PIERRE, S.D. – A soybean farmer and former lawmaker will face a member of one of South Dakota's most distinguished political families in a closely watched special election next month to replace Rep. Bill Janklow (search), who resigned after being convicted of manslaughter in an auto accident.
And no matter who wins, the two candidates will face each other again in the November election for a full two-year term in Congress.
Herseth is a 33-year-old lawyer who was educated at Georgetown University in Washington and worked in the nation's capital. Her grandfather, Ralph Herseth, was governor in 1959 and 1960. Her grandmother was secretary of state in the 1970s. Her father served for 20 years in the Legislature and nearly became governor in a close 1986 race.
Diedrich, 46, spent nearly eight years as a state lawmaker and is former national chairman of the American Soybean Association (search).
Janklow, a Republican who served four terms as governor before being elected to Congress, resigned from South Dakota's lone House seat in January. He served 100 days in jail for the death of a motorcyclist.
The contest is the nation's second special House election this year. In February, Democrat Ben Chandler was elected to Congress after former GOP Rep. Ernest Fletcher of Kentucky became governor of that state.
"I think the Republicans want this election very badly because it might say something about their success in November. On the other hand, the Democrats want it, too," said Terry Robertson, chairman of communications studies at the University of South Dakota.
The House is narrowly divided, with the Republicans holding a 228-205 edge. One representative is an independent but leans toward the Democrats. Replacing Janklow will bring the House to its full 435 members.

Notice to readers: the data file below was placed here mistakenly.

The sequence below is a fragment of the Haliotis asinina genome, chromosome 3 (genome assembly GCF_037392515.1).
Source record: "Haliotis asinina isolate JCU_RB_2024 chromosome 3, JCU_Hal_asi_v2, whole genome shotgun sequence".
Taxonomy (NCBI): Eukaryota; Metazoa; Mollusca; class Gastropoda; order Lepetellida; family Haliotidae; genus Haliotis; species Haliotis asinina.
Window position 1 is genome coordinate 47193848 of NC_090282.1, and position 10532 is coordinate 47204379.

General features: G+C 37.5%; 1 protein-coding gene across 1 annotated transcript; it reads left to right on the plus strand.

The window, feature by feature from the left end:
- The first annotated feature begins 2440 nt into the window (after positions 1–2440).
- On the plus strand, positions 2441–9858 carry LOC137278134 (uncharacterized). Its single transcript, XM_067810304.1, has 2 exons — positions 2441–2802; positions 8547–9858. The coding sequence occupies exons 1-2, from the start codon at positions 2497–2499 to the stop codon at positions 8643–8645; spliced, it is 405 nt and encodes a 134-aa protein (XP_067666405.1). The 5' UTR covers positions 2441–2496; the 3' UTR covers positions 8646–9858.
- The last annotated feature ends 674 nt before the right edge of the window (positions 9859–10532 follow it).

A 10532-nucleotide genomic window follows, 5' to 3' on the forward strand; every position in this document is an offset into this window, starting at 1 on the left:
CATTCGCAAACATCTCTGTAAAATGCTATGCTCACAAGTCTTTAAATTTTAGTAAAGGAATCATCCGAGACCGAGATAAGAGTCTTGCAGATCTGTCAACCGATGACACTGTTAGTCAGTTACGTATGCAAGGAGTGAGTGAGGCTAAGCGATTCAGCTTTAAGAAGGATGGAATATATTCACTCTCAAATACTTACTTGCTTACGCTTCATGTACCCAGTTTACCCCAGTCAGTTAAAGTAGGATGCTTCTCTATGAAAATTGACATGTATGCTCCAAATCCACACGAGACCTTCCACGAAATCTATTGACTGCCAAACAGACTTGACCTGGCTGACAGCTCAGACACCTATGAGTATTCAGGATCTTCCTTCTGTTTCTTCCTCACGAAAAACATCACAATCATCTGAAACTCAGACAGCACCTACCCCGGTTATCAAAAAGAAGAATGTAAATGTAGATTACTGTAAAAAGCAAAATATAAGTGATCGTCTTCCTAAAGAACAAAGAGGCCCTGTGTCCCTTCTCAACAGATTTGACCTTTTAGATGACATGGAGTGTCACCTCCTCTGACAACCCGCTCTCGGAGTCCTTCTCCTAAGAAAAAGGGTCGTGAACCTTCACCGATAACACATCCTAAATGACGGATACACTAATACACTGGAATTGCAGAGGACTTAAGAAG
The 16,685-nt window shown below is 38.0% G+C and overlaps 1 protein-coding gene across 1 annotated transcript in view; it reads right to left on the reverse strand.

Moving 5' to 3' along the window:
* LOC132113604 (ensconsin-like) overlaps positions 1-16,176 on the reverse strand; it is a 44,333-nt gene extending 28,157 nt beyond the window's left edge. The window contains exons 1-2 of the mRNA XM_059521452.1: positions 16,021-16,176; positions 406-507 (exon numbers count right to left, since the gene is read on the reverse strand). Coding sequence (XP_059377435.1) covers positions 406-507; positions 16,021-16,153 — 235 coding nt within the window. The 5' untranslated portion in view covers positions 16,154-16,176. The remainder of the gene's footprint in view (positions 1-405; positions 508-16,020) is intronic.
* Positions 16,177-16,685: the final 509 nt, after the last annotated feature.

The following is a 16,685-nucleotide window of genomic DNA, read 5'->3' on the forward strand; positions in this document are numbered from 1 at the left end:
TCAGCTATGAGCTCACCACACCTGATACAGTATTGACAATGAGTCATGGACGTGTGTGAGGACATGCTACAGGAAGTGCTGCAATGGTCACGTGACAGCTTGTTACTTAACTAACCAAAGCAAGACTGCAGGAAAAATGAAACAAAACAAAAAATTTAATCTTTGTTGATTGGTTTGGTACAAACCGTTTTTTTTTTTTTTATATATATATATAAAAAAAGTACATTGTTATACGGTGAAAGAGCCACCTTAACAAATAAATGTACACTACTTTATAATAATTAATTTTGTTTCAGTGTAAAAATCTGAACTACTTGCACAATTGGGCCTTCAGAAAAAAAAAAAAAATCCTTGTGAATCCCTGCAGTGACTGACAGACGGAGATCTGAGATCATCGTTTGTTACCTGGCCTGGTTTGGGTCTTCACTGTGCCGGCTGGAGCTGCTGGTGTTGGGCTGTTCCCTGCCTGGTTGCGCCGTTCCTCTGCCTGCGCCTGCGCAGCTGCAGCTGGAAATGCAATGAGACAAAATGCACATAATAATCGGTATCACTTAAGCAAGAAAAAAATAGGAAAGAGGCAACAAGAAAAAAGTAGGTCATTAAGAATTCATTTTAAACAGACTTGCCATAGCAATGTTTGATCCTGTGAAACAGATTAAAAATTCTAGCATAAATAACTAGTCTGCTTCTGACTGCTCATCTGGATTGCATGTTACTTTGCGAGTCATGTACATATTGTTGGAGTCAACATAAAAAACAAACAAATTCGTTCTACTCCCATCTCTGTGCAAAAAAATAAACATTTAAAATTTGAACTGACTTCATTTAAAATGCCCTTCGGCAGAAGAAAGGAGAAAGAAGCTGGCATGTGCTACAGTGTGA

The political importance of the contest is apparent from some of the high-level support Diedrich has received.
House Speaker Dennis Hastert made a recent appearance for Diedrich in Rapid City. Senate Majority Leader Bill Frist's national fund-raising committee has given $10,000 to the Diedrich campaign, and Frist will appear with the candidate Saturday in Sioux Falls.
Herseth, who lost a close 2002 House race as a political newcomer against the veteran Janklow, has a better chance of winning this time, Robertson said. She gained attention two years ago and has run a good race by taking the high ground from the start, he said.
"The only thing that's surprised me has been her ability to stay pretty positive for two campaigns," Robertson said. "That's almost unheard of, and I don't know if she'll be able to do that forever."
But Diedrich has at least one advantage: Republicans outnumber Democrats by more than 44,000 in South Dakota, an advantage of nearly 10 percentage points. On the other hand, the state also has 59,000 registered independents.
The race has tightened, according to an independent poll released Tuesday. Herseth led Diedrich 49 percent to 40 percent. Another independent poll in late March showed Herseth's lead at 53 percent to 37 percent.
Diedrich, who has a degree in animal science from South Dakota State University, is counting on voters to give him credit for his legislative and agricultural experience.
"Living in South Dakota and raising a family here and running a business here is part of who I am," he said.